Issue 10: October 22, 2021

Note from the AP English Literature Class

What’s going on in AP English Literature

By Elizabeth LaMertha
AP English Teacher

“So, what do you do in AP English? Read lots of books?” Yes, and …. “Write lots of papers?” Yes, and …. I’ve been asked these questions multiple times, so I want to share with the BAIS community an example of what AP English students do.

In 1956, educational theorist Harold Bloom established a taxonomy or a classification of types of thinking. He created a pyramid of thinking skills that move from foundational thinking such as remembering and understanding to higher order thinking such as analysis, synthesis, evaluation, and creation (Mcdaniel, 2010). Today, higher order thinking has been capsulized within the term “critical thinking.” Critical thinking is considered one of the 21st Century skills necessary for students to develop and master while in school in order to be successful in higher education and the workplace (21st Century Skills, 2013). Other 21st Century skills include “problem solving, reasoning, synthesizing information, creativity, personal expression, self-direction, planning, self-discipline, oral and written communication, public speaking, listening, teamwork, collaboration, using virtual workspace, and interrogative questioning” (21st Century Skills, 2013). All of this is what the AP English students just did in one week of class!

Recently, AP English students finished reading the dystopian novel 1984 by George Orwell. (I did tell you that we read lots of books in this class.) After reading the novel and studying seven different ways an author could construct the plot of the story, the AP students formed three groups in order to analyze the plot structure of the novel and discuss the significance of Orwell’s structure on the meaning of the work. Students were then tasked with synthesizing their understanding by creating a visual plot outline based on the plot structure that they felt Orwell used.

Each group demonstrated creativity, self-direction, planning, and personal expression through their choice of plot structure and their construction of the plot outline. None of the groups chose the same plot structure nor approached creating their plot outline the same way. One group demonstrated high levels of personal expression and creativity by using their own artistic abilities to design and draw their plot structure poster. The other two groups demonstrated their abilities to use digital workspaces by using different digital platforms (Prezi and Canva) to create their visual plot outline. All groups demonstrated teamwork, collaboration, and problem solving as they negotiated with each other over the choice of plot structure, the key textual evidence to use in support of their ideas, and the final image their plot structure would take.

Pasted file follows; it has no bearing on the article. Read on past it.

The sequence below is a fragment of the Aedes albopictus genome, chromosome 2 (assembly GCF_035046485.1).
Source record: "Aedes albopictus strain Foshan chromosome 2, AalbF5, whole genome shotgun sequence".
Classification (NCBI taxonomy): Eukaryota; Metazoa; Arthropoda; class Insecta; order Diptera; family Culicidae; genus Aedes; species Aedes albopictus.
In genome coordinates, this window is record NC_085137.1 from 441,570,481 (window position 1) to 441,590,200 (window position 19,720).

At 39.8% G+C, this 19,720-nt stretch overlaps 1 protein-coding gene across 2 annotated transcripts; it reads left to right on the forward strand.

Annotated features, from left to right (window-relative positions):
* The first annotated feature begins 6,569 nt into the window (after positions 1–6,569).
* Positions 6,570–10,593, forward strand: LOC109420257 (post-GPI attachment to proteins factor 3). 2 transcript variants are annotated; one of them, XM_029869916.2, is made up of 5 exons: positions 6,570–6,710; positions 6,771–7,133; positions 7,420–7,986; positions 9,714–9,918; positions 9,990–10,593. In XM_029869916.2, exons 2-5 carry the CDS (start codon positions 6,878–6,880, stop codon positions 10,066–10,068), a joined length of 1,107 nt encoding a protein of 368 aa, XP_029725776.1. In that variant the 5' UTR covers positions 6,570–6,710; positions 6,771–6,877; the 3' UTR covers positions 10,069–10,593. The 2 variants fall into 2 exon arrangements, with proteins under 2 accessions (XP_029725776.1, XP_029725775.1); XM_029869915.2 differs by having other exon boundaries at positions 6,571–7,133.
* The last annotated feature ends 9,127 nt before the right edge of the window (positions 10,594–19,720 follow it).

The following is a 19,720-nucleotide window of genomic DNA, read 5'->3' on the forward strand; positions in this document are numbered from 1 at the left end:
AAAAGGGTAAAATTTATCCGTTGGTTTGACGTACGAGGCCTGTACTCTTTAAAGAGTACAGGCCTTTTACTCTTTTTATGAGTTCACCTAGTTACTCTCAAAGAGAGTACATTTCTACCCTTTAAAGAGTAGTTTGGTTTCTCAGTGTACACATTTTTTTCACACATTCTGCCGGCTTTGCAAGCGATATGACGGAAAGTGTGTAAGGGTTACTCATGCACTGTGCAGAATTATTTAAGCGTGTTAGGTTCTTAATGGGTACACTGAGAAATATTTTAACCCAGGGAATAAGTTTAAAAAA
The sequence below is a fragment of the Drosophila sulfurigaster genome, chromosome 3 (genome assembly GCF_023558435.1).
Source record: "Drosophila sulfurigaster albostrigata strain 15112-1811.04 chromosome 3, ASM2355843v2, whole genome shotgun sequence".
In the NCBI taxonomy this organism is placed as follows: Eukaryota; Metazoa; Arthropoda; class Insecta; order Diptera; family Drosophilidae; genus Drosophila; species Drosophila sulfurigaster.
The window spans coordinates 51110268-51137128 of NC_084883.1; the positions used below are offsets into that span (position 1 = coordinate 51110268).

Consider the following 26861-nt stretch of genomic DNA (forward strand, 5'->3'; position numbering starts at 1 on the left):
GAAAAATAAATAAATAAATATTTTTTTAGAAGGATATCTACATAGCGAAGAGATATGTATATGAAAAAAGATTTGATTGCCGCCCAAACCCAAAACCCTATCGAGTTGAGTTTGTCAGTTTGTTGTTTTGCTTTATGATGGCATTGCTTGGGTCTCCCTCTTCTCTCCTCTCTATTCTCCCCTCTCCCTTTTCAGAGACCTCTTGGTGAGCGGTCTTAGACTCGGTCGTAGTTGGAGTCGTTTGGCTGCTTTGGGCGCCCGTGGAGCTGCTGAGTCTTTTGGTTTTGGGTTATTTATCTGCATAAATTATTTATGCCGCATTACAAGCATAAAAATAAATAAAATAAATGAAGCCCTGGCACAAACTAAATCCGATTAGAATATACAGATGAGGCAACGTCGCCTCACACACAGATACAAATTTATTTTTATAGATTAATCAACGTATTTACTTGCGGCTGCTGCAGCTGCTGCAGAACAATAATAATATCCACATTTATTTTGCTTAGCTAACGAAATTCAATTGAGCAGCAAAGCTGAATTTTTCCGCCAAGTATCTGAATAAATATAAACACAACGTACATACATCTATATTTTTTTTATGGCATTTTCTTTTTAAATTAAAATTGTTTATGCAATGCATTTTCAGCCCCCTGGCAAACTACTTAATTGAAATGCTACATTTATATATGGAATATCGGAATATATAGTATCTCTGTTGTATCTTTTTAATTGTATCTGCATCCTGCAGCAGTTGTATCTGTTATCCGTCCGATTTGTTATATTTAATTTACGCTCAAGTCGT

After spending three days working on their plot structure posters, the AP students spent another three days presenting their posters to their classmates. Each team was required to explain their understanding of Orwell’s plot structure, their reasoning for choosing the plot outline that they did, and the overall effect that particular plot structure had on the meaning of the book. The rest of the class listened intently, especially because each group had chosen a different plot structure. After the presentation, the presenting team was asked to wait in a breakout room or outside the classroom (two groups had to present through Google Meet because it was a B week; one group was able to present in person when we returned to an A week rotation) while the rest of the students discussed the group’s choice of plot structure and understanding of the novel. The listeners composed two critical response questions to ask the presenting group, who upon their return to class, had to defend their reasoning, understanding, and choices.

At first glance, these projects may look simply like a poster, a picture, or an image, but behind these images is a breadth of knowledge, skill, and thinking that demonstrates that these BAIS juniors and seniors are ready to take on the 21st Century.

References
Mcdaniel, R. (2010). Bloom’s Taxonomy. Vanderbilt University; Vanderbilt University. https://cft.vanderbilt.edu/guides-sub-pages/blooms-taxonomy/
21st Century Skills Definition. (2013). The Glossary of Education Reform. https://www.edglossary.org/21st-century-skills/

Updates from the Administration

Parent Teacher Conferences

  • Nov. 4th: 3:00pm-7:00pm
  • Nov. 5th: 8:00-11:00am

Be sure to check your “baisedu.family” emails often! Soon, our school communications will be sent exclusively via that medium.

Starting the week of November 1, as long as we are still finding our Phase 2 plan to be yielding favorable and safe results, BAIS will begin welcoming students on campus for full days, three times per week. Mondays and Fridays will be half days, per our current schedule, but Tuesdays, Wednesdays, and Thursdays will be full days. Schedules and protocols for outdoor lunchtimes and “mask breaks” will be outlined via email communication early next week.

Our aim is to begin offering full days of school, five days per week, starting November 15. Please be reminded that we are still in a trial period and that there exists the potential for sudden changes.

BAIS Eagles!

I am happy to see your eagerness to join the After School Club(s). Registration for Q2 clubs is now closed. Please pay your club fee by Monday, October 25th. You can give the payment either to me or Ms. Dias.

Together!

Hani Ramappa
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‘I Love to Read!’ Month!

Elementary students – get excited!

I Love to Read month begins on November 1st!

Stay tuned for more info!

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